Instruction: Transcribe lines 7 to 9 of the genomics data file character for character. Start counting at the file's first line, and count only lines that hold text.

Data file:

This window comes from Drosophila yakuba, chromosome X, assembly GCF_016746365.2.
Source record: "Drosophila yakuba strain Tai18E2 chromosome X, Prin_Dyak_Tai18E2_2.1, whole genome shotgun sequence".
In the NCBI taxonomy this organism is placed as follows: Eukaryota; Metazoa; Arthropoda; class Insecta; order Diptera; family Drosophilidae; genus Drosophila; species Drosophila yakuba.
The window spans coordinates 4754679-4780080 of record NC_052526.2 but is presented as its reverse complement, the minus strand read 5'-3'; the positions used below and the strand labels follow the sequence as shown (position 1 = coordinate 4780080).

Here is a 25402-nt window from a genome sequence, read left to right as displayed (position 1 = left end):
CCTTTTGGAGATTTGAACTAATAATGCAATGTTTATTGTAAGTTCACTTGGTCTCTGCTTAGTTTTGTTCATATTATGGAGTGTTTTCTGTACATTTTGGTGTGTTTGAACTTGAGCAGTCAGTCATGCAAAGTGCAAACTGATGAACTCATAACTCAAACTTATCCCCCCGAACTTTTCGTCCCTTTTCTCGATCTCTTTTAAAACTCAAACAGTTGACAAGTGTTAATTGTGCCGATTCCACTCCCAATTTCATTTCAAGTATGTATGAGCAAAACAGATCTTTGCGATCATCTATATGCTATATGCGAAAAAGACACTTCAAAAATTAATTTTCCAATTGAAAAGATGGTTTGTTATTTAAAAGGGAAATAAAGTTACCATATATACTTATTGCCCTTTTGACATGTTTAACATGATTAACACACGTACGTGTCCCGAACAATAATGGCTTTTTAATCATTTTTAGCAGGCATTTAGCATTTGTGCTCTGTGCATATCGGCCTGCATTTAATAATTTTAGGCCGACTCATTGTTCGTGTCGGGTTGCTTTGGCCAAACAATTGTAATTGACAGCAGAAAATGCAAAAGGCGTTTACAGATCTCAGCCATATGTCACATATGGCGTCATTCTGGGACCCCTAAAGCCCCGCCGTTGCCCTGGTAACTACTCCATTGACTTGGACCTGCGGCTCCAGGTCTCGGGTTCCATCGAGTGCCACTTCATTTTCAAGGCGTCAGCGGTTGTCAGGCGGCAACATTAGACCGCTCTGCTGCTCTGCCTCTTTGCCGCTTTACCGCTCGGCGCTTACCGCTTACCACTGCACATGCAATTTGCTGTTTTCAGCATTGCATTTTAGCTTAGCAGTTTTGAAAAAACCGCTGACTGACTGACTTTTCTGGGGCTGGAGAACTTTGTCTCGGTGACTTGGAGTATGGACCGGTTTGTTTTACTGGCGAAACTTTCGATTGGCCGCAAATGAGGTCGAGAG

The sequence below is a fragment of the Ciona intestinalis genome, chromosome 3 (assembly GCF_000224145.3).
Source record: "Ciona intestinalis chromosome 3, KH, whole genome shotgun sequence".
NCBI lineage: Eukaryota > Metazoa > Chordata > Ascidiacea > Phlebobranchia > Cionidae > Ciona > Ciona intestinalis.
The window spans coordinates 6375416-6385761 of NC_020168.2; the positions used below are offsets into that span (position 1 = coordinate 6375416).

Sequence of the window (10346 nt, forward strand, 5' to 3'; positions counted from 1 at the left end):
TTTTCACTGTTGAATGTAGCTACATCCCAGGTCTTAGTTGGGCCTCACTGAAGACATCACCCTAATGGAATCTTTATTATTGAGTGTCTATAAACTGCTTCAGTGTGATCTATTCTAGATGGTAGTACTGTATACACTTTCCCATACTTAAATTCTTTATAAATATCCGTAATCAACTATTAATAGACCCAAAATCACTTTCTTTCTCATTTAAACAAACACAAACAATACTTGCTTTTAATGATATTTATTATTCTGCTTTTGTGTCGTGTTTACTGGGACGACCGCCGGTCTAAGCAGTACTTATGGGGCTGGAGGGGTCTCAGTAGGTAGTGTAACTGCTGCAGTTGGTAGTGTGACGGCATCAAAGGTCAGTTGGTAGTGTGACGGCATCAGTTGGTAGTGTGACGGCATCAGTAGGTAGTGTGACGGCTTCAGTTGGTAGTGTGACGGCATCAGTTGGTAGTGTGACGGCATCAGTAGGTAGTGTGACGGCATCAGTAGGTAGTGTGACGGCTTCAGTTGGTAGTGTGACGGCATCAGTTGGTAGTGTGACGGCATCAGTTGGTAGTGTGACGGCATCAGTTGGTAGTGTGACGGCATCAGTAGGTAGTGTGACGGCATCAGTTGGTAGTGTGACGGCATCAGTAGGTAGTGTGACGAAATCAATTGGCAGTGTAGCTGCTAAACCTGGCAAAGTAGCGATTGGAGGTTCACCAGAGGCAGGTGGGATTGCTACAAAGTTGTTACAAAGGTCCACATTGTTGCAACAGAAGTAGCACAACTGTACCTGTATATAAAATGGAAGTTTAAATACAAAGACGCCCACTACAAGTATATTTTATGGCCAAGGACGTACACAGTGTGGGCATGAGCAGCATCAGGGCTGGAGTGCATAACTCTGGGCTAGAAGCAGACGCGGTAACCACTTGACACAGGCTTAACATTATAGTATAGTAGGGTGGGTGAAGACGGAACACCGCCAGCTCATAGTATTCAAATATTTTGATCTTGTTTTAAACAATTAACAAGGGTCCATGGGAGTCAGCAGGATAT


The sequence below is a fragment of the Ciona intestinalis genome, chromosome 3 (assembly GCF_000224145.3).
Source record: "Ciona intestinalis chromosome 3, KH, whole genome shotgun sequence".
NCBI lineage: Eukaryota > Metazoa > Chordata > Ascidiacea > Phlebobranchia > Cionidae > Ciona > Ciona intestinalis.